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Odlanier Solis Update: Doctors Confirm Serious Knee Injury

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Odlanier Solis suffered a fairly severe injury to his knee yesterday against Vitali Klitschko. (Photo by Christof Koepsel/Bongarts/Getty Images)
Odlanier Solis suffered a fairly severe injury to his knee yesterday against Vitali Klitschko. (Photo by Christof Koepsel/Bongarts/Getty Images)
Bongarts/Getty Images

Doctors in Cologne, Germany have confirmed a legitimate and serious knee injury to heavyweight fighter Odlanier Solis, according to the AFP. Solis crumbled to the mat near the end of the first round of his fight yesterday with Vitali Klitschko, and had serious trouble getting back to his feet, forcing the referee to call off the fight.

[A] diagnosis at Cologne's University Hospital revealed Solis tore his cruciate ligament and damaged cartilage in the fall, while further tests on Sunday will reveal whether he needs surgery.

"I do not think there will be any other outcome than Solis will have to take a long break to recover," said his promoter Ahmet Oener after the WBC's top-ranked challenger limped out of hospital on crutches.

According to German daily Die Welt, Solis had already had problems in his right knee.

Solis (17-1, 12 KO) was doing as well as anyone has against Vitali Klitschko since Klitschko's 2008 comeback after four years out of the sport. What happened was unfortunate to say the least. It robbed folks of what just might have developed into a truly interesting heavyweight fight for once.

In The Telegraph, Klitschko rival David Haye was quick to blame Solis' poor conditioning:

"Now that's why you shouldn't have excess body fat. A lean 30 year-old, healthy athlete shouldn't have joints or ligament popping for no reason," said Haye. "Solis knew how to beat Vit, but years of obesity stopped him being able to execute. He will unfortunately go down as yet another fat bum."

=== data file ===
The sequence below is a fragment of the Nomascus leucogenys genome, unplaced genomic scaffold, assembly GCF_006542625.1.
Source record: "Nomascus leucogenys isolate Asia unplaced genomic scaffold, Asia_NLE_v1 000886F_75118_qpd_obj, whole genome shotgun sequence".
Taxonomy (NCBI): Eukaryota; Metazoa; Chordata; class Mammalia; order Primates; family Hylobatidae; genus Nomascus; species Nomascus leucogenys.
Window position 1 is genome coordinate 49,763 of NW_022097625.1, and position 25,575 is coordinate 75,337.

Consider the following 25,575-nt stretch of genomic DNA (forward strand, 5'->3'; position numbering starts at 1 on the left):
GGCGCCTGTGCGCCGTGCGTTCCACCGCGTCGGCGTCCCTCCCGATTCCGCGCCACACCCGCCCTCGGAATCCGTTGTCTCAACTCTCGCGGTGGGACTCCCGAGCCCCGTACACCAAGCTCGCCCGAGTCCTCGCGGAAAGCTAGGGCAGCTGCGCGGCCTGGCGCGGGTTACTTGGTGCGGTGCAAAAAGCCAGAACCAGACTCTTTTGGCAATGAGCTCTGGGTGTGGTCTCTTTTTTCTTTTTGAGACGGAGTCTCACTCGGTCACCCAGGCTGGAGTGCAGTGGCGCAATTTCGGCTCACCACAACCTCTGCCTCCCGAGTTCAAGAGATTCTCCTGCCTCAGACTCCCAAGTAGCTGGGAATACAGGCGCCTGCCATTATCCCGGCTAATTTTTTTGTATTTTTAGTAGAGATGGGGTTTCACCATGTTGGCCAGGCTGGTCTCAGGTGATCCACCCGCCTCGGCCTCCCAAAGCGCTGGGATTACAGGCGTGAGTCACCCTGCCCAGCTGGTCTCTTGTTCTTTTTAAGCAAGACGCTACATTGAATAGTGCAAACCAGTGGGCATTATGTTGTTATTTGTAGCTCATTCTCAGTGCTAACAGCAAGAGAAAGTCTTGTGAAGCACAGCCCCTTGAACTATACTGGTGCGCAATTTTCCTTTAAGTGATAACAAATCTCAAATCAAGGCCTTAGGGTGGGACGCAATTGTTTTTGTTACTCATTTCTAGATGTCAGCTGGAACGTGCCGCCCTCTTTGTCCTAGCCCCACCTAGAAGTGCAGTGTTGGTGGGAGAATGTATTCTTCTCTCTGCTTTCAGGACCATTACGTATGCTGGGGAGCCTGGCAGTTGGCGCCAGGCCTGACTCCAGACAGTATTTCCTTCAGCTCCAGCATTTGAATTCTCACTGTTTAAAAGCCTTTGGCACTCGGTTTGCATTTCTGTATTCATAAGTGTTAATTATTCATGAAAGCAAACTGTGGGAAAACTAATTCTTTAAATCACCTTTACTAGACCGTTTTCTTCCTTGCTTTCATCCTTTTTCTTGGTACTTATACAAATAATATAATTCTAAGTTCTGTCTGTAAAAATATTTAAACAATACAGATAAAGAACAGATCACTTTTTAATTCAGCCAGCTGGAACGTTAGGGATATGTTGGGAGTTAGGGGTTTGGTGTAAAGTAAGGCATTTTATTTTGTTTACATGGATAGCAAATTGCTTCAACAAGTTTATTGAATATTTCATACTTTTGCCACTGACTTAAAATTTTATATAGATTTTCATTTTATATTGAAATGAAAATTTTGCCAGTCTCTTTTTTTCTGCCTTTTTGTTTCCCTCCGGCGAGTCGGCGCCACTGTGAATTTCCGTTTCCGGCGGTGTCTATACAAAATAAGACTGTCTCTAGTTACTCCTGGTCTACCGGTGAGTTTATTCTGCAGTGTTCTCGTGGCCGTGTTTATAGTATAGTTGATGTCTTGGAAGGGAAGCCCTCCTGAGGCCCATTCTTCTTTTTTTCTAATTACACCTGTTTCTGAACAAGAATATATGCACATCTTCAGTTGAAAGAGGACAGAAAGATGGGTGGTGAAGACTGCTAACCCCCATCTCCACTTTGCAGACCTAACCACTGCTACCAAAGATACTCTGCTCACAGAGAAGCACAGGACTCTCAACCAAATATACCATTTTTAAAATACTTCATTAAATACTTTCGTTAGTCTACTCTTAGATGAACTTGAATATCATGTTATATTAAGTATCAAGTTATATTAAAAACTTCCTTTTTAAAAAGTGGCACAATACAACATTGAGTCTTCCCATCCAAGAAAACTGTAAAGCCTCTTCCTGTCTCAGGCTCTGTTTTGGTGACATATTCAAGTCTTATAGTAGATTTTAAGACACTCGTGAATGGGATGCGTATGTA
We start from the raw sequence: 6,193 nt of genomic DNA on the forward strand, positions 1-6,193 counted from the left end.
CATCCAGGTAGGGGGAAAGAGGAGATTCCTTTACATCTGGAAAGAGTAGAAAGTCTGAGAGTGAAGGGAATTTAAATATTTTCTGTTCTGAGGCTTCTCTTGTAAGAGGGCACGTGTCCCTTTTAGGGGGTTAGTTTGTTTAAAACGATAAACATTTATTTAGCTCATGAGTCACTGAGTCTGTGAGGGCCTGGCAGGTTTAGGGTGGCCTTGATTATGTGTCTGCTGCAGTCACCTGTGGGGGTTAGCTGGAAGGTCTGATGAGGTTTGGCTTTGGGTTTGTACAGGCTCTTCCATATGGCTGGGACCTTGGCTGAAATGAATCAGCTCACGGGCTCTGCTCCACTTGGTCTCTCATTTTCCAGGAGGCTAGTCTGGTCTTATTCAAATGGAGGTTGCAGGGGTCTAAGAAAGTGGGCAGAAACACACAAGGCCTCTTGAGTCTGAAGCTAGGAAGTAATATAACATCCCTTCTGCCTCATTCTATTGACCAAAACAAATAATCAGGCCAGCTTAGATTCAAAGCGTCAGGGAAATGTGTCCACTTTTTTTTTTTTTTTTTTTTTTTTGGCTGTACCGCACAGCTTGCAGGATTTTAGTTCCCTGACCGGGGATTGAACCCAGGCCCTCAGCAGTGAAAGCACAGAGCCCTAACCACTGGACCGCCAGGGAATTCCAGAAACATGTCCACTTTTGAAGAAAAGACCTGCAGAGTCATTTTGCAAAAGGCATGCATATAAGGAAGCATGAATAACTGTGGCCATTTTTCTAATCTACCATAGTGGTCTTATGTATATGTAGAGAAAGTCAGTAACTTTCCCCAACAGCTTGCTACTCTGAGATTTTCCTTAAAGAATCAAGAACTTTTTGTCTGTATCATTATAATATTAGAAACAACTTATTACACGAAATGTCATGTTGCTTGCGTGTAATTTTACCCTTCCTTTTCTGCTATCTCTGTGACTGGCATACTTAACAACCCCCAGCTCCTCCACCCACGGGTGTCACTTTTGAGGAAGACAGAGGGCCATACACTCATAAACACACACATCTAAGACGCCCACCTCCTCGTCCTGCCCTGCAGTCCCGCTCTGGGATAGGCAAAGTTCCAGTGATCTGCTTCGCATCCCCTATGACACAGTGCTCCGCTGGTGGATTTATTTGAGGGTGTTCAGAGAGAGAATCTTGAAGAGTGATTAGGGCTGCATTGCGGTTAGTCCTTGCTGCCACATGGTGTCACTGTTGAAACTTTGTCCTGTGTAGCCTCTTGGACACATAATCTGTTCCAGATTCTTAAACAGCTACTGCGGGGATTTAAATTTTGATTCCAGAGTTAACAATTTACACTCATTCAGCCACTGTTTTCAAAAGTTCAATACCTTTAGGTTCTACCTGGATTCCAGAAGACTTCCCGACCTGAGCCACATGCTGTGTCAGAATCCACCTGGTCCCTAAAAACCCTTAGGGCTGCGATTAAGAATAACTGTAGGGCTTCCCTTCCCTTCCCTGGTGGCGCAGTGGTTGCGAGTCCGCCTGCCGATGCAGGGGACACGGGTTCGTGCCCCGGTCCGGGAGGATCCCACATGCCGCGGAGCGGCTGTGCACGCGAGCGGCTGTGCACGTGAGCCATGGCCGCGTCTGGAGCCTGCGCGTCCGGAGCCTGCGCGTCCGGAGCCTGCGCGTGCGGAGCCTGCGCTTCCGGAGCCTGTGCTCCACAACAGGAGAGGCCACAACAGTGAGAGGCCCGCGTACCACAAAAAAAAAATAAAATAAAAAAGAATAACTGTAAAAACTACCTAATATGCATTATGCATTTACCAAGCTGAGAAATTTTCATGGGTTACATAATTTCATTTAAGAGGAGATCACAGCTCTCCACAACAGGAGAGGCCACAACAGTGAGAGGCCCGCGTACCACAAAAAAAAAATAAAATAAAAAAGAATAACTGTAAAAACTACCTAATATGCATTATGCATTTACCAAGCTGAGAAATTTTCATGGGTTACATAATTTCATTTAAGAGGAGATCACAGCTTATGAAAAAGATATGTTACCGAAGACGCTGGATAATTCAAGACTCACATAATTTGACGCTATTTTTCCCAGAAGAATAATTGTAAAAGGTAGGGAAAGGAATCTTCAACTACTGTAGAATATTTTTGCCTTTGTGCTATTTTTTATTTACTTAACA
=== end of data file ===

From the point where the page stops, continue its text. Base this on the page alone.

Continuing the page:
Haye, who lost to Solis 10 years ago in the amateur ranks, fought a man who was 46lbs lighter that night. Solis weighed in at 248.5 lbs against Klitschko.

"He beat me 10 years ago when he weighed 46lbs less. That's my point. He used to be ripped. Why become obese before a huge fight?"

Haye may be fundamentally right, but it's a bit comical to suggest that Solis "became obese before a huge fight." Solis hasn't weighed in at that 200-pound limit in years now. He didn't even finish his amateur career at 200 pounds. And in fact, the 247 he weighed on the scales for this fight (the 248.5 reported by Gareth Davies is the only time I've seen it reported as 248.5) tied his professional career low for a weigh-in. It's still heavier than almost anyone thinks he should fight by at least 15 pounds, but this is not a new development, as Haye is painting it to be. It's 13 pounds less than Solis weighed in December against Ray Austin, and 25 less than the bloated 271 he weighed against Monte Barrett in September 2009, which was Solis' career high. Haye's not exactly totally on point here, but his point is fair.

Hopefully we'll see Solis re-dedicate himself to his sport when he does return. He's a huge talent and it just seems such a waste for him to marginalize himself the way he does. The injury could have happened to anyone, even David Haye and his six-pack abs, but he's never going to escape the idea that he's too fat unless he stops looking too fat. That's about as simple and plain as I can make it.

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